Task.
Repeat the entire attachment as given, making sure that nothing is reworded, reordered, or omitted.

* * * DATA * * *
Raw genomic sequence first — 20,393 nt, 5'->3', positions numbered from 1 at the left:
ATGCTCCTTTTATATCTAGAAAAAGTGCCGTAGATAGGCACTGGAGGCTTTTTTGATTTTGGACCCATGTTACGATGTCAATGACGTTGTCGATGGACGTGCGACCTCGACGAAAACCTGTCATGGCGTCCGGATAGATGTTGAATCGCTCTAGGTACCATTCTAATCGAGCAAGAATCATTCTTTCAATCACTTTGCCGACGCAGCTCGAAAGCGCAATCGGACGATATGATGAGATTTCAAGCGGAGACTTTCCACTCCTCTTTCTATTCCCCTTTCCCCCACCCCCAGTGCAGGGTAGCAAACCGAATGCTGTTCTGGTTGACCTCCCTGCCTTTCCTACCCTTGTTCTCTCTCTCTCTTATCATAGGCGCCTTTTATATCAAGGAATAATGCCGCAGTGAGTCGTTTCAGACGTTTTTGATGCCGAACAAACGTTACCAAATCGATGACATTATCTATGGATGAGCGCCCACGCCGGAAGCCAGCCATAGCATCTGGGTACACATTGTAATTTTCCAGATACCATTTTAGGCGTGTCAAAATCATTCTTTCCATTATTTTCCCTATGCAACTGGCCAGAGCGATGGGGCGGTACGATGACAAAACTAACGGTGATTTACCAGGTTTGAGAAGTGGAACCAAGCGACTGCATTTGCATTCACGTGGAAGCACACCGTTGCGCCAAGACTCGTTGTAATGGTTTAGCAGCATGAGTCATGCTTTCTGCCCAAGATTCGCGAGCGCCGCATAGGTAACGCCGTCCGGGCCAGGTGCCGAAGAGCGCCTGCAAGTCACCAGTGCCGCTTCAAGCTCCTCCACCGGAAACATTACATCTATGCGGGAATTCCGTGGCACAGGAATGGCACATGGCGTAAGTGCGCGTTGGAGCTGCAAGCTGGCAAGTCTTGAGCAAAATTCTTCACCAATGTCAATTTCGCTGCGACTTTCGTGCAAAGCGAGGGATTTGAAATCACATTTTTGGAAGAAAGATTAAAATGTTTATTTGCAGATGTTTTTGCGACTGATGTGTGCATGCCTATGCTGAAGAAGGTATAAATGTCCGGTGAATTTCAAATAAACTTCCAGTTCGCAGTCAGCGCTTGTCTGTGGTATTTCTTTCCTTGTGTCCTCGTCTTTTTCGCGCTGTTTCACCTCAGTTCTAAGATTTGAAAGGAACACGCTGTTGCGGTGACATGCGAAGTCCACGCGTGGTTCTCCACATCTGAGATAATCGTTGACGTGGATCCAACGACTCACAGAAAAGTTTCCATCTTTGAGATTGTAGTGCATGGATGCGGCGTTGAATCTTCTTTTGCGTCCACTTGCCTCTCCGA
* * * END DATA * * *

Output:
Raw genomic sequence first — 20,393 nt, 5'->3', positions numbered from 1 at the left:
ATGCTCCTTTTATATCTAGAAAAAGTGCCGTAGATAGGCACTGGAGGCTTTTTTGATTTTGGACCCATGTTACGATGTCAATGACGTTGTCGATGGACGTGCGACCTCGACGAAAACCTGTCATGGCGTCCGGATAGATGTTGAATCGCTCTAGGTACCATTCTAATCGAGCAAGAATCATTCTTTCAATCACTTTGCCGACGCAGCTCGAAAGCGCAATCGGACGATATGATGAGATTTCAAGCGGAGACTTTCCACTCCTCTTTCTATTCCCCTTTCCCCCACCCCCAGTGCAGGGTAGCAAACCGAATGCTGTTCTGGTTGACCTCCCTGCCTTTCCTACCCTTGTTCTCTCTCTCTCTTATCATAGGCGCCTTTTATATCAAGGAATAATGCCGCAGTGAGTCGTTTCAGACGTTTTTGATGCCGAACAAACGTTACCAAATCGATGACATTATCTATGGATGAGCGCCCACGCCGGAAGCCAGCCATAGCATCTGGGTACACATTGTAATTTTCCAGATACCATTTTAGGCGTGTCAAAATCATTCTTTCCATTATTTTCCCTATGCAACTGGCCAGAGCGATGGGGCGGTACGATGACAAAACTAACGGTGATTTACCAGGTTTGAGAAGTGGAACCAAGCGACTGCATTTGCATTCACGTGGAAGCACACCGTTGCGCCAAGACTCGTTGTAATGGTTTAGCAGCATGAGTCATGCTTTCTGCCCAAGATTCGCGAGCGCCGCATAGGTAACGCCGTCCGGGCCAGGTGCCGAAGAGCGCCTGCAAGTCACCAGTGCCGCTTCAAGCTCCTCCACCGGAAACATTACATCTATGCGGGAATTCCGTGGCACAGGAATGGCACATGGCGTAAGTGCGCGTTGGAGCTGCAAGCTGGCAAGTCTTGAGCAAAATTCTTCACCAATGTCAATTTCGCTGCGACTTTCGTGCAAAGCGAGGGATTTGAAATCACATTTTTGGAAGAAAGATTAAAATGTTTATTTGCAGATGTTTTTGCGACTGATGTGTGCATGCCTATGCTGAAGAAGGTATAAATGTCCGGTGAATTTCAAATAAACTTCCAGTTCGCAGTCAGCGCTTGTCTGTGGTATTTCTTTCCTTGTGTCCTCGTCTTTTTCGCGCTGTTTCACCTCAGTTCTAAGATTTGAAAGGAACACGCTGTTGCGGTGACATGCGAAGTCCACGCGTGGTTCTCCACATCTGAGATAATCGTTGACGTGGATCCAACGACTCACAGAAAAGTTTCCATCTTTGAGATTGTAGTGCATGGATGCGGCGTTGAATCTTCTTTTGCGTCCACTTGCCTCTCCGA